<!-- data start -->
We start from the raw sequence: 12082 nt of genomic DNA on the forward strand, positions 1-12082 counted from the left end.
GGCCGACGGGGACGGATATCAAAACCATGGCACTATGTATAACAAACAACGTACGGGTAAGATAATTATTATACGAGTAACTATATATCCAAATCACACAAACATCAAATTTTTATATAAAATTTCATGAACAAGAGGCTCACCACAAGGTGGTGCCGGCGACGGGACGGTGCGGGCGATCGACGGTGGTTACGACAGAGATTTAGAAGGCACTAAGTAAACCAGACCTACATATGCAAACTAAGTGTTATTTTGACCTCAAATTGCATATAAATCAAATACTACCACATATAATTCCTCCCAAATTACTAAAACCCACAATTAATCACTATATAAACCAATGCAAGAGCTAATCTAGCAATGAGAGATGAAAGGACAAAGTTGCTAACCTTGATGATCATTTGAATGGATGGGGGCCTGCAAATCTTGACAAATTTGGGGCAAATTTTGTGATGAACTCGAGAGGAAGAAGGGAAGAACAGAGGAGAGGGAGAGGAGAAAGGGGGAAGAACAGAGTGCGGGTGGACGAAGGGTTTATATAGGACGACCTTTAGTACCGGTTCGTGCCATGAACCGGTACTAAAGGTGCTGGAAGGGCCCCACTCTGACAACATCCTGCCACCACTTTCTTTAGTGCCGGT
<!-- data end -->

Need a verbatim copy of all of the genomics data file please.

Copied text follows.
We start from the raw sequence: 12082 nt of genomic DNA on the forward strand, positions 1-12082 counted from the left end.
GGCCGACGGGGACGGATATCAAAACCATGGCACTATGTATAACAAACAACGTACGGGTAAGATAATTATTATACGAGTAACTATATATCCAAATCACACAAACATCAAATTTTTATATAAAATTTCATGAACAAGAGGCTCACCACAAGGTGGTGCCGGCGACGGGACGGTGCGGGCGATCGACGGTGGTTACGACAGAGATTTAGAAGGCACTAAGTAAACCAGACCTACATATGCAAACTAAGTGTTATTTTGACCTCAAATTGCATATAAATCAAATACTACCACATATAATTCCTCCCAAATTACTAAAACCCACAATTAATCACTATATAAACCAATGCAAGAGCTAATCTAGCAATGAGAGATGAAAGGACAAAGTTGCTAACCTTGATGATCATTTGAATGGATGGGGGCCTGCAAATCTTGACAAATTTGGGGCAAATTTTGTGATGAACTCGAGAGGAAGAAGGGAAGAACAGAGGAGAGGGAGAGGAGAAAGGGGGAAGAACAGAGTGCGGGTGGACGAAGGGTTTATATAGGACGACCTTTAGTACCGGTTCGTGCCATGAACCGGTACTAAAGGTGCTGGAAGGGCCCCACTCTGACAACATCCTGCCACCACTTTCTTTAGTGCCGGT